Gowanda family participating in maple weekends
The Lesefske family of Gowanda and other members of the New York State Maple Producers Association will host free open houses at their facilities, where the public can learn about maple production.
Paul Lesefske and his brother, Dana, invite visitors to their state-of-the-art sugar house, located just outside Gowanda at 2266 Zoar Road. They will give tree-tapping demonstrations and compare the “old days” of maple sap collection with new methods.
Kids will have the chance to pound a spout into a hole drilled in a maple tree, hang the bucket and put the cover on. Visitors are welcome to take a walk down through the sugarbush to see the sap lines.
Maple candy will be made at the sugar house throughout the day, and free samples will be given out. The store located next to the sugar house offers a large selection of maple products, including maple popcorn and hot dogs cooked in maple sap that will be available for sale.
Young and old alike will enjoy the new “head-in-the-hole” activity added by the Lesefskes this year. It’s a great photo “op” where visitors can make like a maple leaf or a syrup bottle when they put their face in a hole on the cut-out board. Another new activity is a corn cannon that is bound to be a hit. People can try their hand at shooting corn cobs across the deep ravine into a target on one of the trees on the opposite side.
The Lesefske family has been in the maple production business for 21 years and has participated in the event every year since 1996. Paul and Dana operate Maple Glen along with the help of Paul’s girlfriend, Sue Martin, who does many tasks, including doing the books, paperwork and candy making.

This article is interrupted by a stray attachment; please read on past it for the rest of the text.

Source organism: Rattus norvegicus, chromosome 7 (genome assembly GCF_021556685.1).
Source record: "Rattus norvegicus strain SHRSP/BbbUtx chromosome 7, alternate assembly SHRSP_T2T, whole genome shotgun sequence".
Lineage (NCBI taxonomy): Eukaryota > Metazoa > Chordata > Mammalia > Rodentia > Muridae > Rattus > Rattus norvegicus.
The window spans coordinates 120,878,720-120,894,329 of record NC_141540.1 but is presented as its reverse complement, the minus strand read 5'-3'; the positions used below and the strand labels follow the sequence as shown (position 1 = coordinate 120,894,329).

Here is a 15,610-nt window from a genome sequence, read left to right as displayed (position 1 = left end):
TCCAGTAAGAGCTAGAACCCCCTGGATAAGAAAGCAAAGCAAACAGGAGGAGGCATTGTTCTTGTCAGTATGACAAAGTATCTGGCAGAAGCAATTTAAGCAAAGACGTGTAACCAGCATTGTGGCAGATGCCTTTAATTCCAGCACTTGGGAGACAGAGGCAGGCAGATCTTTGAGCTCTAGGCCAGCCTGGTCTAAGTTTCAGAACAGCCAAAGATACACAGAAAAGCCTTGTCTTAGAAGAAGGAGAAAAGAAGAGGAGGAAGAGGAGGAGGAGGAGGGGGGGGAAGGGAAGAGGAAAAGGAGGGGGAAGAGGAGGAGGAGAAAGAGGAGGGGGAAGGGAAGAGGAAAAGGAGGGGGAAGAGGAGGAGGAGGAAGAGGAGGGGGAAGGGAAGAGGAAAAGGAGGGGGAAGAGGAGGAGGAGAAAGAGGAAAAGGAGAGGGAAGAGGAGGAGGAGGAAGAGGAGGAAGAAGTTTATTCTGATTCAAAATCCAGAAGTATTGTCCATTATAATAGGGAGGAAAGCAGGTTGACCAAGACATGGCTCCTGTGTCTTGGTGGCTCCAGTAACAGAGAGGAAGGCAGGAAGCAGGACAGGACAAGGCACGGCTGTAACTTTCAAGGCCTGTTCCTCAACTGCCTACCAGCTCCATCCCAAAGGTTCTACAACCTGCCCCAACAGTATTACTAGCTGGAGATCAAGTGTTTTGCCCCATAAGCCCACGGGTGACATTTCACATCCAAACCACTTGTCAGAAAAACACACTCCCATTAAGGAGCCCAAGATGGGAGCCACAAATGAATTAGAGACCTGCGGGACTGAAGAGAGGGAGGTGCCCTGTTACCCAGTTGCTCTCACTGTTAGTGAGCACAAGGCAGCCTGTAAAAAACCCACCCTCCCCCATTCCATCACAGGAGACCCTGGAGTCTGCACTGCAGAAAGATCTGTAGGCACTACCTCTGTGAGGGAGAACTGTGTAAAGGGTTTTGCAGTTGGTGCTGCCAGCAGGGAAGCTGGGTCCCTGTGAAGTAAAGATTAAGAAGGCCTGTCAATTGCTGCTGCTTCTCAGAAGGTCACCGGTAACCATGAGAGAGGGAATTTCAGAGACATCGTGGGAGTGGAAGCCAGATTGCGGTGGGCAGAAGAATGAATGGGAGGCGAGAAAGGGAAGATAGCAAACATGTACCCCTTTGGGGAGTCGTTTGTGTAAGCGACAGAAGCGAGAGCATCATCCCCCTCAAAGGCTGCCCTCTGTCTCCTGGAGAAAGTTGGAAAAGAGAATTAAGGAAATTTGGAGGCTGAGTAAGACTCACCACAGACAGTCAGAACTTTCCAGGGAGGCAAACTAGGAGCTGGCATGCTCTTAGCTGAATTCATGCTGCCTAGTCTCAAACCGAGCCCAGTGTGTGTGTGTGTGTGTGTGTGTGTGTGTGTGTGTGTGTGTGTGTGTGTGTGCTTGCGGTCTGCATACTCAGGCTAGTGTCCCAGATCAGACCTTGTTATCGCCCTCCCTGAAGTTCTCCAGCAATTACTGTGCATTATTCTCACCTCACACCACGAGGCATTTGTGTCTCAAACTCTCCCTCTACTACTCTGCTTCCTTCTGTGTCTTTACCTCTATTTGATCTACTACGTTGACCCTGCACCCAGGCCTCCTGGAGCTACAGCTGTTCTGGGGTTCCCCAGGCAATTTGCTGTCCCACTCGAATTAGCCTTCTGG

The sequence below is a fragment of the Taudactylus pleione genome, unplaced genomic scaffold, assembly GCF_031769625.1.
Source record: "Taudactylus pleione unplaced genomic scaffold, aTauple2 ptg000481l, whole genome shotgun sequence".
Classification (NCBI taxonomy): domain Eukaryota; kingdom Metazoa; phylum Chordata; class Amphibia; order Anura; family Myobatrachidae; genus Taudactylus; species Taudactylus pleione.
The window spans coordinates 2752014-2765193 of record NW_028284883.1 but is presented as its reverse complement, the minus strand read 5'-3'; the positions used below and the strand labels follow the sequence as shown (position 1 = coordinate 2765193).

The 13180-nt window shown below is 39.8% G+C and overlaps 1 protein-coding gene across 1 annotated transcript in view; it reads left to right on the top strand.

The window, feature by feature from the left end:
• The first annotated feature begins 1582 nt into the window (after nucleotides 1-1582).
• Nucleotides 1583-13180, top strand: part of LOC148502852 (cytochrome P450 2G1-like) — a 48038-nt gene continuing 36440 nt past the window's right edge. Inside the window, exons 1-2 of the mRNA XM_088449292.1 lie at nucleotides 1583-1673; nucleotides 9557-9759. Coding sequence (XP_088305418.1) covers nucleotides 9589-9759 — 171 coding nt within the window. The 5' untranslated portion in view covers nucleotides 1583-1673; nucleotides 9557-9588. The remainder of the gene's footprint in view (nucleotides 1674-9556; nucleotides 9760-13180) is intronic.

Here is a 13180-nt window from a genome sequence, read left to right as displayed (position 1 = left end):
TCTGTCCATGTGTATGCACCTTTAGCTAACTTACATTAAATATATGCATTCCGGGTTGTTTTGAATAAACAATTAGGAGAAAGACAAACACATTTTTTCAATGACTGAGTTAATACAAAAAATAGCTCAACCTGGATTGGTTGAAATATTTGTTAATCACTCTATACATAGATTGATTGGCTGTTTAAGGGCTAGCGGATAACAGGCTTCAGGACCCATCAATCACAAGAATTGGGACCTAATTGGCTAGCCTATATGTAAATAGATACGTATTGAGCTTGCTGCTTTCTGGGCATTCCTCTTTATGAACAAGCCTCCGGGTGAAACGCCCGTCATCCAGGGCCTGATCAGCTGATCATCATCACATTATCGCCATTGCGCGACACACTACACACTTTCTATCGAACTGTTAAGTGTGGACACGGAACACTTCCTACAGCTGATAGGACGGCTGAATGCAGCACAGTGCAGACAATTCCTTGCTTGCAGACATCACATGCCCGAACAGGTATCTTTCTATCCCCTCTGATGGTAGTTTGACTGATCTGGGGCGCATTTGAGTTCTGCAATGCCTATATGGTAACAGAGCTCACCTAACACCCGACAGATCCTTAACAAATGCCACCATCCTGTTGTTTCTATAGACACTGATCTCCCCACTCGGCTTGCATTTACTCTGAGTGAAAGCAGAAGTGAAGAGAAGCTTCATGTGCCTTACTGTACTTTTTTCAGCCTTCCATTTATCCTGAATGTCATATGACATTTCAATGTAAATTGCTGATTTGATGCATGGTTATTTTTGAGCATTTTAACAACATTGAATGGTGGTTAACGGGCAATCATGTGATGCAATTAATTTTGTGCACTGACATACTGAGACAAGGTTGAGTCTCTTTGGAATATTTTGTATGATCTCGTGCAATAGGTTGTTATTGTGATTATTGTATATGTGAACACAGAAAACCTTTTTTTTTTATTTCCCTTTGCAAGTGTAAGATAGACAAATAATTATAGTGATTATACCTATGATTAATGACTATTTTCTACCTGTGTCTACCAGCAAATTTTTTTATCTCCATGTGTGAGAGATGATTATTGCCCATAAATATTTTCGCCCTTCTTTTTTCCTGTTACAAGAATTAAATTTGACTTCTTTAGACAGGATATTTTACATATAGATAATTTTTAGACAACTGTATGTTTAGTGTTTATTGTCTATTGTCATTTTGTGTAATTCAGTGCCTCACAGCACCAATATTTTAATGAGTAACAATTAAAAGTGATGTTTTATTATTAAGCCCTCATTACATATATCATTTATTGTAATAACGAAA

Maple Glen Sugar House is a lifelong dream of the Lesefske brothers, who have made maple syrup their entire lives. Long before their operation became a business, they were making maple syrup with their father, Franklin, who grew up on the property. Paul said when he and Dana were kids, they were on the property boiling in a flat pan out in the middle of nowhere, with no building.
“We have a picture of the first sugar house we built, in 1983, when we were in high school,” he said. “We tore down the old sugar house, in 2012, and started construction that year.”
They built on the existing site of the old 28-foot by 60-foot sugar house and added another 40 feet to expand the space. The building is a post and beam-type structure with a cathedral ceiling of spruce tongue-and-groove overlooking the evaporator.
The Lesefskes have continued to upgrade adding a larger reverse osmosis machine, last year, and a satellite system, a few years ago, to monitor the 4,000 taps they have on three different parcels of property. In February, Paul retired as a corrections officer, so now he’ll have more time to increase the number of taps by next year.
This year’s production was impacted with an unusually mild winter and unseasonably warm temperatures. Lesefske said it’s been way too warm and the trees are starting to bud. Now the runs will start to shorten up and the maple trees will start to shut down.
“We tapped early and started making syrup on Feb. 12 this year,” he said. “We really should have started back in January, if not December, but I was still working full-time.”
According to Lesefske, it takes approximately 40-44 gallons of sap to produce a gallon of maple syrup. He said they’re at about a quart of syrup per tap right now, which is about the same as last year.
“There are some days ahead in March that are looking good for a few more runs when the temperatures are expected to be freezing every night and back in the low 40s during the day. But, once the trees are budded, there’s no getting past that,” he said.
Lesefske said dark syrup happens when the maple trees are going through a chemical change. Once the buds start to come out, a darker grade of syrup is made. He said the sap tends to get bitter at the very end and that’s when they quit.
Maple Glen Apiaries has been added to the business and it goes right along with their line of maple products. Paul started with a collection of beehives containing 25 colonies that will grow. He hopes to have some honey available in late summer or early fall.
Free tours are given year-round at Maple Glen Sugar House. During maple season, guests can experience the art of making pure maple syrup, sugar and cream. Anyone wishing to visit should call 532-5483 in advance for an appointment, or email Lesefske at firstname.lastname@example.org. For more information, visit online at mapleglensyrup.com and Facebook.
A list of sugar houses participating in the two Maple Weekends is available online at nysmaple.com.